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CURF Presents Three New Technologies to the Clemson University 1889 Society

On November 3rd, CURF senior deputy director, Chase Kasper, had the opportunity to present to the Clemson University 1889 Society at the Watt Innovation Center. With more than 30 of the university's highest donors in attendance between two sessions, CURF introduced three innovative technologies: Faceguard, OlySports, and ColorNet. Each of the inventor groups also spoke with the audience about their technologies and future development goals.

Inventors Alex Bina, John DesJardins, and Greg Batt created a faceguard technology that uses a novel testing method to characterize and improve the performance of faceguards on football helmets during impact. During the presentation, Bina had the opportunity to speak to the group about how he worked on this project as a PhD student, and how it helped him to become Director of Applied Science of what is currently the Clemson 100 Yards of Wellness Center. Furthermore, Jay Elmore, CEO of Green Gridiron and Clemson alum, talked about his work with Bina, DesJardins, and Batt to help advance the faceguard technology through market placement and prototype development.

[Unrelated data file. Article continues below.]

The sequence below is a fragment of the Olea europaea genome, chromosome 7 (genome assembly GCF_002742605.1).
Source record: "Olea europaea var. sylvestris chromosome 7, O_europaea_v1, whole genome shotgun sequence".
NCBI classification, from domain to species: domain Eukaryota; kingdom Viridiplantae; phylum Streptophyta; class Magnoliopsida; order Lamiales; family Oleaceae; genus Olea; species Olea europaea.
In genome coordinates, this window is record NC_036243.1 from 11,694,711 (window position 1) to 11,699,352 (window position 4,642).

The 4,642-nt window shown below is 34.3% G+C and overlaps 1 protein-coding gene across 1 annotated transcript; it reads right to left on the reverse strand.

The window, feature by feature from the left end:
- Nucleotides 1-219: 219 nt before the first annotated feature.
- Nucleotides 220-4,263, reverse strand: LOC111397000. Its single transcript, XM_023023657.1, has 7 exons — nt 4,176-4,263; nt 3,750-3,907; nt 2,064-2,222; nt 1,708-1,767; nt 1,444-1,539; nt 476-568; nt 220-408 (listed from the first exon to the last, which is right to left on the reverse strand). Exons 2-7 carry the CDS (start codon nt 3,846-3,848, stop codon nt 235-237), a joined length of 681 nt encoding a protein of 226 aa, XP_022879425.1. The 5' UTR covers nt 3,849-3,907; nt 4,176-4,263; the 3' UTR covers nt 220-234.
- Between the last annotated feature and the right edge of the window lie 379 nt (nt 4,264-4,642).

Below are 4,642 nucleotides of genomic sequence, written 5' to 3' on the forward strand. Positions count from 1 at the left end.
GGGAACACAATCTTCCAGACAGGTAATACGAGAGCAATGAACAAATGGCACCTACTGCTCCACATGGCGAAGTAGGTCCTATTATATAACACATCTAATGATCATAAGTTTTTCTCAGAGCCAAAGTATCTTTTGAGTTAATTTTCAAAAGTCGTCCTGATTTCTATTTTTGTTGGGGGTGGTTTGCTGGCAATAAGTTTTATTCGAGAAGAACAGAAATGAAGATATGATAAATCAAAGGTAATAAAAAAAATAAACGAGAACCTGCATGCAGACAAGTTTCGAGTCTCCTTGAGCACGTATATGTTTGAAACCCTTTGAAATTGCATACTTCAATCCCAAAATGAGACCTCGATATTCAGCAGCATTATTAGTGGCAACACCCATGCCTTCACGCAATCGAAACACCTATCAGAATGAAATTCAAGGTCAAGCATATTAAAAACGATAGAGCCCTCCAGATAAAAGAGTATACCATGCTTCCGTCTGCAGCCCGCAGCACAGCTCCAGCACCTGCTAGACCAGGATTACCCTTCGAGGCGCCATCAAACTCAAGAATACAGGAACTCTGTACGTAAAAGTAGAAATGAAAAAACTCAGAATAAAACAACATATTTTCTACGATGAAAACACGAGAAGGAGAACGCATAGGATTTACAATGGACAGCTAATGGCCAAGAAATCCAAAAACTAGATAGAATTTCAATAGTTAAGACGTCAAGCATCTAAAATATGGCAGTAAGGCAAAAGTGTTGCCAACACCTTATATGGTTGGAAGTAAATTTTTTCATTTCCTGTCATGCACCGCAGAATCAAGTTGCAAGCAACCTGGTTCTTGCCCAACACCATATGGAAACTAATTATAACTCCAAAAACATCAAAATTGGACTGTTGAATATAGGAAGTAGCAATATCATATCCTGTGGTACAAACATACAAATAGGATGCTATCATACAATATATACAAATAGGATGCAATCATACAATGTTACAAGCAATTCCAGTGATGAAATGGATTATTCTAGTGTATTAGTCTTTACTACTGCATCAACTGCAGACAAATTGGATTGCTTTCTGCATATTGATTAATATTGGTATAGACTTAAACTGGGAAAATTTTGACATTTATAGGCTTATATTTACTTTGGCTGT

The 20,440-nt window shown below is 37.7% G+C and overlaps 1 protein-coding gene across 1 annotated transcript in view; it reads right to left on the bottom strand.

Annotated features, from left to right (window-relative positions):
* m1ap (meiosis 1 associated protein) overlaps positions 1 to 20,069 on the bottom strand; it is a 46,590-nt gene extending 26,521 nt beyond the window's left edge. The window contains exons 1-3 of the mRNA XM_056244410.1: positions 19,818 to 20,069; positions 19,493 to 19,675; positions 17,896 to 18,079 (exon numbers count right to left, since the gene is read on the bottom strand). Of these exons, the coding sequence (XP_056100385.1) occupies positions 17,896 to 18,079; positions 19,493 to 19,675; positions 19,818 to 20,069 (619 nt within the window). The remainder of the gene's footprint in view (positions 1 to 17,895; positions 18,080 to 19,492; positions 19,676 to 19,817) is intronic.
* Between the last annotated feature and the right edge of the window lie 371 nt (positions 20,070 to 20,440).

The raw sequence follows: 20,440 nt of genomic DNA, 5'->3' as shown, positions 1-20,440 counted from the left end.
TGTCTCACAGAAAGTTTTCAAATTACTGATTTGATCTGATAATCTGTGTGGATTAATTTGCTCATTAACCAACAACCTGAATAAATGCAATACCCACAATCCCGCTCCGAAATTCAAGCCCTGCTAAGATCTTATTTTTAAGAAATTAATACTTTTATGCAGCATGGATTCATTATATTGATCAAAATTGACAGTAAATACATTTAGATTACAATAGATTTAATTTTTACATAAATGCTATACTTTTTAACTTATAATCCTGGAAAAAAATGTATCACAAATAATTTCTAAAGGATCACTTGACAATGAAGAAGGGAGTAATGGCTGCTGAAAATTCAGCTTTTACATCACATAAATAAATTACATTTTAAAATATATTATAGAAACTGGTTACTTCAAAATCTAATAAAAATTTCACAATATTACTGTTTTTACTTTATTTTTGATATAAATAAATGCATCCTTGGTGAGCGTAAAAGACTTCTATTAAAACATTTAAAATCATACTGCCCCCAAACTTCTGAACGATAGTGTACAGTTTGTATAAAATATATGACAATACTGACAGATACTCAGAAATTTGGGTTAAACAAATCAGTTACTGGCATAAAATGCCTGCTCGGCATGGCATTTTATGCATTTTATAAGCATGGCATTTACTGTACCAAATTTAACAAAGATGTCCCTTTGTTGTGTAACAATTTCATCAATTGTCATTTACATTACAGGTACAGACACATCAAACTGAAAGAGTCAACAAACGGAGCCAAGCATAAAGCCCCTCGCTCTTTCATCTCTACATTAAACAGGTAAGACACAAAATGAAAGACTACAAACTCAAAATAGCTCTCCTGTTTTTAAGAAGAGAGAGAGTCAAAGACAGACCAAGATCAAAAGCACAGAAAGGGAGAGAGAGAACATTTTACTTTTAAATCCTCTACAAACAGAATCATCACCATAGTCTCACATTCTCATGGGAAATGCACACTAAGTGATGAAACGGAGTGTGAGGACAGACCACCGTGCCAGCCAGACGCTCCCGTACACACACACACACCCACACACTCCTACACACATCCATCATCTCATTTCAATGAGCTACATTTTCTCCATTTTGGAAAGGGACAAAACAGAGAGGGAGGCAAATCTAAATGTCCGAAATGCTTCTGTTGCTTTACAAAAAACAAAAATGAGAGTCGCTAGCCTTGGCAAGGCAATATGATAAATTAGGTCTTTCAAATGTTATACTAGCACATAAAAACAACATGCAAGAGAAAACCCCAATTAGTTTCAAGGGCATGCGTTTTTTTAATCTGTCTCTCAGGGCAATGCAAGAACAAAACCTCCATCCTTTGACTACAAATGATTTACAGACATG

OlySports (Olympic Sports), a program developed by Jason Avedesian, director of sports science, and Rick Franzblau, director of strength and conditioning, utilizes applied sports science and higher-level analytics to improve athlete readiness and performance. Avedesian spoke to the audience about the development of OlySports and how they are working to further the technology at Clemson. Currently, this sports science technology can be applied to all sports, with the exception of football and basketball. The program also offers several student internship opportunities and has assisted Clemson students in receiving high profile positions at several different professional sports teams.

ColorNet is a software invented by Erica Walker, associate professor of graphic communications, and Hudson Smith, director of applied machine learning, that uses machine learning and artificial intelligence to correct on screen brand colors. Developed at the Clemson vs. Duke game several years ago, this software currently has the capability to correct for purple and orange, but can also be applied for color correction in several different markets including defense.

Learn more about each each technology and the inventors here: https://l.ead.me/bdCoL0

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